The BBC “fell short of high standards of integrity and transparency” when it comes to journalist Martin Bashir’s famous 1995 interview with Princess Diana, an official BBC inquiry stated on Thursday.
According to the inquiry, which was led by former British Supreme Court Judge John Dyson, Bashir had shown fake bank statements to Diana’s brother, Charles Spencer, which “deceived and induced him to arrange a meeting with Princess Diana.” Bashir later lied to BBC managers about them, the inquiry said. The Sunday Times previously reported that the fake documents tapped into Princess Diana’s fears that her private conversations were being bugged by the secret services.
The BBC’s director general, Tim Davie, apologized in a statement on Thursday.
“Although the report states that Diana, Princess of Wales, was keen on the idea of an interview with the BBC, it is clear that the process for securing the interview fell far short of what audiences have a right to expect,” the statement reads. “We are very sorry for this. Lord Dyson has identified clear failings.”
“While today’s BBC has significantly better processes and procedures, those that existed at the time should have prevented the interview being secured in this way,” the statement continues. “The BBC should have made greater effort to get to the bottom of what happened at the time and been more transparent about what it knew. While the BBC cannot turn back the clock after a quarter of a century, we can make a full and unconditional apology. The BBC offers that today.”
Meanwhile, Bashir has apologized for mocking up the documents, but said in a statement to the BBC that the fake bank documents “had no bearing whatsoever on the personal choice by Princess Diana to take part in the interview.” He referred to a handwritten note from her that was included in the investigation, which reads, “Martin Bashir did not show me any documents, nor give me any information that I was not previously aware of.” Bashir said he is still “immensely proud” of the interview.
Bashir left his position as BBC’s Religion Editor last week, citing ongoing health issues.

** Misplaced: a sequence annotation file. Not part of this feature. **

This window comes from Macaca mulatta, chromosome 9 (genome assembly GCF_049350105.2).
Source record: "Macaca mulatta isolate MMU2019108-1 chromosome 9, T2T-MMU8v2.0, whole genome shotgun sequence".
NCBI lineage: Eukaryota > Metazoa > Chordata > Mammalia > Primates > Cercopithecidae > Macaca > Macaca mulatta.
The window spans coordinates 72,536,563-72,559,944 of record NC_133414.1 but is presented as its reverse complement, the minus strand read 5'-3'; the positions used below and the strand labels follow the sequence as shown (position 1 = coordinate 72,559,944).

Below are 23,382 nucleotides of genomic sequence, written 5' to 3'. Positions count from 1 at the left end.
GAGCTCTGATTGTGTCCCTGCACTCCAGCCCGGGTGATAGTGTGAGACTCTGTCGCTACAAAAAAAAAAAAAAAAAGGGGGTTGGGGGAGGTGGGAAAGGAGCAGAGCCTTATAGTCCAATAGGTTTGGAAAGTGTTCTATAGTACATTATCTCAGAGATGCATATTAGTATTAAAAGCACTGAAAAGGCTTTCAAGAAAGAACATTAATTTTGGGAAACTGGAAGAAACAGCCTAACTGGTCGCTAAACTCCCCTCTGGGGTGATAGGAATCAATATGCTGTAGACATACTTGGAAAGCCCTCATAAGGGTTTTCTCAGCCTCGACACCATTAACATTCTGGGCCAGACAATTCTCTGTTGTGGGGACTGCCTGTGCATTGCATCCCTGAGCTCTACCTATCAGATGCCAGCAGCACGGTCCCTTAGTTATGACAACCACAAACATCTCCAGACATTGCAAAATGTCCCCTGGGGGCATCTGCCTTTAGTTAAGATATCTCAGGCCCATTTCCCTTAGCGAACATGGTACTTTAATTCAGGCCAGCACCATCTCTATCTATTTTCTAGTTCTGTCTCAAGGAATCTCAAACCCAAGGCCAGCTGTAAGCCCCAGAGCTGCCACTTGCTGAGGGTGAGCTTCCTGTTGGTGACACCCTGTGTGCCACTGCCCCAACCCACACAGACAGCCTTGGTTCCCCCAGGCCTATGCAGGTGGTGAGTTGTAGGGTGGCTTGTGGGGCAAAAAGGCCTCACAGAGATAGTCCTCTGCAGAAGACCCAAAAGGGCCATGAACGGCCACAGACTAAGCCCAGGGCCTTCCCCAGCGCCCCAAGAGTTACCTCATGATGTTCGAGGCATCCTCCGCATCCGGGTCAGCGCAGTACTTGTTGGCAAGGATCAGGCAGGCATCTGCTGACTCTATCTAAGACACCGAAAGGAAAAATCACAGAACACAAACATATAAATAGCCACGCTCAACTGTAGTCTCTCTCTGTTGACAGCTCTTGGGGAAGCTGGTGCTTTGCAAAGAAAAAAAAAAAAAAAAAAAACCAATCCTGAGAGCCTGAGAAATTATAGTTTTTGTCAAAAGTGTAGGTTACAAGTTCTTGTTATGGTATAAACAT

Princess Diana’s interview, in which she talked openly about her battle with bulimia as well as her unhappy marriage to Prince Charles, made headlines around the world at the time.
“There were three of us in this marriage, so it was a bit crowded,” she famously said of her marriage to Prince Charles, referring to his relationship with his now wife, Camilla Parker Bowles.
In 1996, the BBC carried out an internal inquiry that cleared Bashir and BBC News of wrongdoing, but the network commissioned a new independent inquiry last year after Spencer blasted the BBC for the interview 25 years later.
“[The BBC] have yet to apologize for what truly matters here: the incredibly serious falsification of bank statements suggesting that Diana’s closest confidants were spying on her for her enemies,” Spencer told People in November. “This was what led me to talk to Diana about such things. This in turn led to the meeting where I introduced Diana to Bashir, on 19 September 1995. This then led to the interview.”
A post shared by Charles Spencer (@charles.earl.spencer)
After the BBC’s recent findings from their investigation were made public, Spencer posted a childhood photo of himself with his sister, the Princess of Wales. “Some bonds go back a very long way,” he captioned the image.
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